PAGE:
Issue 67 September 2010
Dan Cruickshank’s depiction of eighteenth century London is vividly disturbing. He maintains that the prevalence of commercial sex there exceeded...
I thoroughly enjoyed Nick Smart’s biography of Neville Chamberlain. It is unusual in many respects. It has no footnotes or endnotes but frequent...
Ian Garrett shows that well-informed counter-factual speculation can help us understand better the causes and consequences of what did happen.
Graham Darby points to common errors and omissions that should be avoided.
Ben Sandell shows that grappling with the meaning of a key term can reveal much about the nature of conflict in 16th-century France.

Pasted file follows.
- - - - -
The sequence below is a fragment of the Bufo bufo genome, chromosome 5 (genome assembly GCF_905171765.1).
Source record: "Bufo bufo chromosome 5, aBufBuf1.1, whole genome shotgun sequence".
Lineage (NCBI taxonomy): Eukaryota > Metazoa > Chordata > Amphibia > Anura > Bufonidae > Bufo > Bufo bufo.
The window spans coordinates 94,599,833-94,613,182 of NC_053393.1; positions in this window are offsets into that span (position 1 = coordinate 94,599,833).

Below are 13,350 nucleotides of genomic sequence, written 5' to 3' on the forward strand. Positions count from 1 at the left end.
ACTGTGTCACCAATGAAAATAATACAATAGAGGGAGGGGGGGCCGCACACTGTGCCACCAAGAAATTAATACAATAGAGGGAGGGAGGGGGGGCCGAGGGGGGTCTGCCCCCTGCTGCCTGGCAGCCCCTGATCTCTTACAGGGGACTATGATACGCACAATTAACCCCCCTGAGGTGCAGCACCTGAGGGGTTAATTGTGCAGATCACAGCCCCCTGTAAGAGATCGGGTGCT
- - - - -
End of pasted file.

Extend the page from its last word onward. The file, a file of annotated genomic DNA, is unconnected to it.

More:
Peter Donaldson examines how the British people reacted to the various stages of the South African war of 1899-1902.
Rowena Hammal explains why the Korean War broke out in 1950.
Ben Sandell provides a series of tips on how to gain the best grade.
Mark Rathbone looks at the Battle of the Widow McCormack’s Cabbage Garden and at what happened to those involved.
Retha Warnicke investigates one of the key questions of Tudor England.